DETROIT -- While opposing the Affordable Care Act, Republicans must offer an alternative, GOP strategist Karl Rove told the Mackinac Republican Leadership Conference on Saturday.
"We're really good at describing what's wrong with 'Obamacare,' " Rove said. "But there's one thing that we're lousy at and we need to get better at and that is describing what we are for."
Rove delivered a detailed critique of the legislation, saying it will explode the federal deficit and cause employers to convert full-time employees to part-time and still leave 30 million Americans without health insurance.
Rove, a political consultant who was a senior adviser to former President George W. Bush, said 60% of independent voters oppose the Affordable Care Act, also known as "Obamacare."
Independents also favor Republicans over Democrats on issues such as budget deficits and job creation, Rove said.
"Independents right now think and act like us," he said.
But health care is a critical issue to independents and all voters and Republicans must talk about what they are for while tearing Obamacare down, Rove said.
Wisconsin Gov. Scott Walker, considered a likely GOP presidential candidate in 2016, told the same luncheon meeting at the Mackinac Island conference that the party needs to talk about issues that are more relevant to average voters.
Republicans should emphasize education and jobs, not fiscal cliffs and sequesters, Walker said.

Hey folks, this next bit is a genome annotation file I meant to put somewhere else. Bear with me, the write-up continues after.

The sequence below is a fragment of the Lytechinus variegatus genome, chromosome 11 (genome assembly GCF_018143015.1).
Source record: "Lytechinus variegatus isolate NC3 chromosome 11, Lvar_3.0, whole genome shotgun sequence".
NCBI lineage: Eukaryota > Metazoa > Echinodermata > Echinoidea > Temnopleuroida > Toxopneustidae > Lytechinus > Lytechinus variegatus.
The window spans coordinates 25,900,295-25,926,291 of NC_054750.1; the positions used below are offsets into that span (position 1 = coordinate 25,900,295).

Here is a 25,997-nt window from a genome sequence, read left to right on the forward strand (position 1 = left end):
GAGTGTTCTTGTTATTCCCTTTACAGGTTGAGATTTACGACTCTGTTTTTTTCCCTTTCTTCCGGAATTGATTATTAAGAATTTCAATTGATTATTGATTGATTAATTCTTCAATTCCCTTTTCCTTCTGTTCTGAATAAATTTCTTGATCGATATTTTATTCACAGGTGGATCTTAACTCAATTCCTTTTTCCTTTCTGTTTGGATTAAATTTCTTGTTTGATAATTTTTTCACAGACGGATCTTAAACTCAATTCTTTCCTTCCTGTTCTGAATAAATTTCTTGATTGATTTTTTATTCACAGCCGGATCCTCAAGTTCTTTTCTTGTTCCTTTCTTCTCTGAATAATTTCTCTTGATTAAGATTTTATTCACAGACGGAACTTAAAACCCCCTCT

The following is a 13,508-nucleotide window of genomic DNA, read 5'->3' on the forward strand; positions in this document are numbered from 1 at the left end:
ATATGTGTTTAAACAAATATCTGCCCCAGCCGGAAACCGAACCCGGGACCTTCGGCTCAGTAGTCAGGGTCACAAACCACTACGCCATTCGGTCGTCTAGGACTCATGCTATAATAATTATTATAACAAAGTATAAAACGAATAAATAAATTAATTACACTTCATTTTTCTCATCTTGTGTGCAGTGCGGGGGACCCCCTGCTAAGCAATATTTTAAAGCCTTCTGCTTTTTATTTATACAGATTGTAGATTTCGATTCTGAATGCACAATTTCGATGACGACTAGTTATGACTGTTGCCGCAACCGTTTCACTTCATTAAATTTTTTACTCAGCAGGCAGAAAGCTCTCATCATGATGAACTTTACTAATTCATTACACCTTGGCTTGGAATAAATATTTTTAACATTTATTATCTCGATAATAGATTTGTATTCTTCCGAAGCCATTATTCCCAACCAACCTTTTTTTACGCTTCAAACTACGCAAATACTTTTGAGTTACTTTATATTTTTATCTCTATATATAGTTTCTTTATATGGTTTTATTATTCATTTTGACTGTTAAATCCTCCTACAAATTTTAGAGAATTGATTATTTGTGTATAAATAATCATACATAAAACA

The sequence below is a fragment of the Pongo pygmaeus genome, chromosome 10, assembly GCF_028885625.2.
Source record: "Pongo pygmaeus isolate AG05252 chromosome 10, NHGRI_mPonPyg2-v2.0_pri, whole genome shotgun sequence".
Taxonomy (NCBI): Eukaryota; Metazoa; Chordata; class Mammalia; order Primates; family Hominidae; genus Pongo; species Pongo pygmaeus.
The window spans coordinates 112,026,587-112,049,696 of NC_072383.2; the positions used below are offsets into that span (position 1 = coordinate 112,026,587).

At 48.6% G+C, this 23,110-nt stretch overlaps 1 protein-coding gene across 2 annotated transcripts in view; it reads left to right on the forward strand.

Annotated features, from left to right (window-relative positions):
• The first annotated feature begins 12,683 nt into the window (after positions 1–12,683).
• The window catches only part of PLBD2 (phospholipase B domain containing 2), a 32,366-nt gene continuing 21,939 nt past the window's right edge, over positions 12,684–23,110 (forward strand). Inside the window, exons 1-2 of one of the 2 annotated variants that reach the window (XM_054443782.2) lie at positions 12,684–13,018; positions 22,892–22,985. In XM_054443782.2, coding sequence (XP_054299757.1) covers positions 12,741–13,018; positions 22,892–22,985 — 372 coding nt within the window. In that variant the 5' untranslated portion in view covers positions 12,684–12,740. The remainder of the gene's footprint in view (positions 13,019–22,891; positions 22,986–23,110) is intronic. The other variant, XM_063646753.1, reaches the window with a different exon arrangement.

He also called for a message of optimism and said Republicans need to have the courage of their convictions to do what they say they will do.
Walker, governor since 2011, fought back a 2012 recall effort after he backed legislation that restricted the collective bargaining rights of public employees. The legislation sparked protests that included an occupation of the state Capitol in Madison in early 2011.
Walker said the media and others are often dismissive of Republicans on the public education issue, but he said important reforms have been made in Wisconsin by changing the system so teacher merit is favored over seniority.
He said as much as Republicans want changes federally, real change happens at the state level. He credited Michigan Gov. Rick Snyder with improving the state's business climate and state finances by putting about $500 million aside in the state's Rainy Day Fund.
Similarly, welfare reform started at the state level through Republican Govs. John Engler in Michigan and Tommy Thompson in Wisconsin, Walker said.
Other possible 2016 presidential contenders speaking at the Republican conference are Sens. Rand Paul of Kentucky and John Thune of South Dakota and Gov. Bobby Jindal of Louisiana.
Paul Egan, Detroit Free Press